Dr. Changzhi Li, assistant professor of electrical and computer engineering, has received a $400,000 Faculty Early Career Development (CAREER) Award from the National Science Foundation for his proposal, "CAREER: Smart Radar Sensor for Pervasive Motion-Adaptive Health Applications."
Using microwave Doppler radar phase modulation, scientists and healthcare providers have developed new advances in tracking a patient's physiological motions, such as respiration and heartbeat. When implemented, these advances can be monitored remotely by healthcare providers without anything attached to a patient. This technology is ideal for health monitoring over extended periods of time because it does not confine or inhibit a patient and it does not cause discomfort or skin irritation (unlike other devices, such electrodes and straps). Additionally, it may achieve what other devices cannot through fast and remote identification of vital signs in patients. In this way, the technology could be used in remote diagnosis, search and rescue of victims after a natural disaster, or even remote monitoring and surveillance. Recent integration of this technology with radiation oncology imaging processing by Li has offered a very promising solution in tracking mobile tumors in lung cancer patient during radiotherapy.
While this technology predicts an attractive way to replace commonly prescribed chest-strap or fingertip monitors, it has some critical limitations. Because physiological motion is very weak compared to possible random body motion and sensor shaking, the noise caused by random body motion may easily overwhelm the physiological signals that are monitored through this technology. Although speed and frequency of physiological movements can be detected, up to this point it has been difficult to reliably uncover the original movement pattern — which has much more health and scientific importance than simply the rates of respiration and heartbeat. Additionally, sufficient work has not been done in the past to address the issues of integrating the system into a low-cost small chip, package, or module, so that it can reach out to the daily routine of ordinary people.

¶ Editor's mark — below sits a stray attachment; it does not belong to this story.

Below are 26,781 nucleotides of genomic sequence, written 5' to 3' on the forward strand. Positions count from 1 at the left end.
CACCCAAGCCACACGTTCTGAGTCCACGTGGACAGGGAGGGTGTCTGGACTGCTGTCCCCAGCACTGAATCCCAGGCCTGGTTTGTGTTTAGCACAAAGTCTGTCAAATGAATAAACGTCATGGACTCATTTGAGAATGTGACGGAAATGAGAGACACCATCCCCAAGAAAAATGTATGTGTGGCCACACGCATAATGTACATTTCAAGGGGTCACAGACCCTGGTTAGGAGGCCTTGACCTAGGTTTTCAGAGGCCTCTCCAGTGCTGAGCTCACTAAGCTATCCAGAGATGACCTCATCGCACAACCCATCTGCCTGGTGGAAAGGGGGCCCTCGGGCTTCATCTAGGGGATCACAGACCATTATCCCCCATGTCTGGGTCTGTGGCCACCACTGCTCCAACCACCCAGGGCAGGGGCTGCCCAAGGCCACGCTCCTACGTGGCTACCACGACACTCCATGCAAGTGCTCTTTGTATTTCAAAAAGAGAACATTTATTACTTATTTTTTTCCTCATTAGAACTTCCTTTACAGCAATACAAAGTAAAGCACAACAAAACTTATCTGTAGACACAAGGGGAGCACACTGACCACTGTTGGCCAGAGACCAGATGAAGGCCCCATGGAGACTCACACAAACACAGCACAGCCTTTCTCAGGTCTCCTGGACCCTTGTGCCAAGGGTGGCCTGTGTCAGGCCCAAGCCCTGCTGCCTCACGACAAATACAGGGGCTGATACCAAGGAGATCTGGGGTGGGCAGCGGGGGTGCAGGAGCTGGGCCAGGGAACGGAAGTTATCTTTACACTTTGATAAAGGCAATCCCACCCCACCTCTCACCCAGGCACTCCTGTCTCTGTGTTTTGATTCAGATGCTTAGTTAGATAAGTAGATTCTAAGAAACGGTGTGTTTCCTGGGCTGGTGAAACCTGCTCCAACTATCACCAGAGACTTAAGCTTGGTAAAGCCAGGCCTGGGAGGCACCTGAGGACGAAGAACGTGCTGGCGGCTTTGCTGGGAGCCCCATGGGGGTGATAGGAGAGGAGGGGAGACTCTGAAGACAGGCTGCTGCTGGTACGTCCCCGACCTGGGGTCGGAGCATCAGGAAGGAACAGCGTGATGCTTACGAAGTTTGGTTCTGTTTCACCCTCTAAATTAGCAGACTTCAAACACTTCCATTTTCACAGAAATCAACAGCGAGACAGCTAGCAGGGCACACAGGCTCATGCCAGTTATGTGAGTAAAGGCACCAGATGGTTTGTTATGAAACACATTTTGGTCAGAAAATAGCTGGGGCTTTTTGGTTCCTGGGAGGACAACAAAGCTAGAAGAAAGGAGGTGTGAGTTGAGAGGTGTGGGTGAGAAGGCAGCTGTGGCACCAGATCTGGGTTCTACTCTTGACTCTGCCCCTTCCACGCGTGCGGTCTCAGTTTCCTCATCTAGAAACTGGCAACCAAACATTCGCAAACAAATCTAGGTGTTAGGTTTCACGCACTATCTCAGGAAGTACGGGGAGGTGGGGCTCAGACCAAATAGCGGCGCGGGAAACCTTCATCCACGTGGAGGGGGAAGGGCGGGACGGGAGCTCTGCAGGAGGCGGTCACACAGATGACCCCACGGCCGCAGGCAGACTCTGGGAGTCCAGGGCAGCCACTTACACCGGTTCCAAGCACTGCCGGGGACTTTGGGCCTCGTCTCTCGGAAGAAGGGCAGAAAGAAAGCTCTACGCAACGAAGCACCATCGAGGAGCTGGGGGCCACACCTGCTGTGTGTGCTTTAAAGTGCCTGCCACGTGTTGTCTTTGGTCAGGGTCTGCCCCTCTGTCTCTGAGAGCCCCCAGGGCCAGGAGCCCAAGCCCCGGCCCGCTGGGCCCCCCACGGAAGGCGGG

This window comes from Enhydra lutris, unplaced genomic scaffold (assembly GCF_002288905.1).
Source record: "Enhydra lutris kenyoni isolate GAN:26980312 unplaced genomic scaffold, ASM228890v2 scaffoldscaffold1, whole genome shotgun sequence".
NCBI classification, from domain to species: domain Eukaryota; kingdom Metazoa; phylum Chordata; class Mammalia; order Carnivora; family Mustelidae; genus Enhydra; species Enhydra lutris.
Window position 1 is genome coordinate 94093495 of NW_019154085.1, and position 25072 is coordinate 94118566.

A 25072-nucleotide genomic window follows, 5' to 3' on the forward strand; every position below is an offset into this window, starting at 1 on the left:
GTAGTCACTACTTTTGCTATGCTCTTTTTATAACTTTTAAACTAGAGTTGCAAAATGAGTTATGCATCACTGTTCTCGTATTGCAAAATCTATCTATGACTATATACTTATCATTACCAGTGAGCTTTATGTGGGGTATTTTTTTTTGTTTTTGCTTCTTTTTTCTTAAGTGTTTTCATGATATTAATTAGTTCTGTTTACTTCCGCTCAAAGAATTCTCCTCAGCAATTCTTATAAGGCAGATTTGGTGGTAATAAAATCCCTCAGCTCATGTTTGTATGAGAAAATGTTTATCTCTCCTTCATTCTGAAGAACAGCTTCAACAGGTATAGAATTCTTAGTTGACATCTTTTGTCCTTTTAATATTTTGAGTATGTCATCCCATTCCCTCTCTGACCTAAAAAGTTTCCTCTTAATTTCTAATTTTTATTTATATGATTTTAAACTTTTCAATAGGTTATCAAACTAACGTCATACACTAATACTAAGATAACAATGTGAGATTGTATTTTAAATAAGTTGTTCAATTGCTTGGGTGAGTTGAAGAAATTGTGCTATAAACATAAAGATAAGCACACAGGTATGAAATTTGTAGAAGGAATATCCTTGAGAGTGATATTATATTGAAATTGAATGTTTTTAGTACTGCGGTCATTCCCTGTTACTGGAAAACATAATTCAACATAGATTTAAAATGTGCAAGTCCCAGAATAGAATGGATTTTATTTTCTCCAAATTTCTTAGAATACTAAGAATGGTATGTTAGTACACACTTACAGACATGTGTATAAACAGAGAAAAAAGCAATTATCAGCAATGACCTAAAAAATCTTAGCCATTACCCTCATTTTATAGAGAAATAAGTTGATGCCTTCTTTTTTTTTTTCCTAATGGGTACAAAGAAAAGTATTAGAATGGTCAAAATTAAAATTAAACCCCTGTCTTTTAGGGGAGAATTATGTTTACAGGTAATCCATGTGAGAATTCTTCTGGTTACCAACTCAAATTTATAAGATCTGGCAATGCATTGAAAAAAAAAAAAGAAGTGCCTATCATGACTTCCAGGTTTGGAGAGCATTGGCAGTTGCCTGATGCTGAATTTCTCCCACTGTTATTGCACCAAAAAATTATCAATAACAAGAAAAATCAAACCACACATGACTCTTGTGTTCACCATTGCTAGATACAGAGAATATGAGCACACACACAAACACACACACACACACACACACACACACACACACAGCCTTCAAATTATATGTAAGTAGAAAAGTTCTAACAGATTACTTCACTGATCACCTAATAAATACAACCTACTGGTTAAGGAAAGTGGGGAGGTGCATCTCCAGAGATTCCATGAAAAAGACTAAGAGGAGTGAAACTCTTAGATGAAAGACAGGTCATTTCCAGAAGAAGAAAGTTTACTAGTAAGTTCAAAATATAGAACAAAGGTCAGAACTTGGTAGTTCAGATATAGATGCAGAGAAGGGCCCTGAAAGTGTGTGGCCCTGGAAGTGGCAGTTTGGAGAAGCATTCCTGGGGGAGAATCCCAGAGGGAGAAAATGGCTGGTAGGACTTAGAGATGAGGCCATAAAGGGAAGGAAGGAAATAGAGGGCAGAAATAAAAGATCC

Li's group in the Department of Electrical and Computer Engineering at Texas Tech aims to resolve these problems by using novel adaptive circuits and sensor fusion. A 'smart' portable biomedical radar sensor will be devised for pervasive motion-adaptive healthcare based on a hybrid of radar and camera solutions. Agile RF/analog circuits and demodulation algorithms will be developed to realize software configuration to sensor hardware. Furthermore, a CMOS radar-on-chip solution will be conceived to demonstrate the feasibility of truly portable biomedical radar devices that could be as easy to use as an iPhone.
If successful, this research can be directly used for the monitoring and treatment of sleep apnea and sudden infant death syndrome. When configured as a nonlinear vibrometer, the radar will also advance approaches to monitoring rotating and reciprocating machinery in the transportation and manufacturing industries. Li's research will provide a thorough understanding of the capability and limitations of continuous wave radar sensors for short-range applications. The studies are at the crossroads of engineering and healthcare disciplines, and will enable unique educational opportunities in engineering curriculum.
This project will benefit from collaboration with National Instruments on both research and education.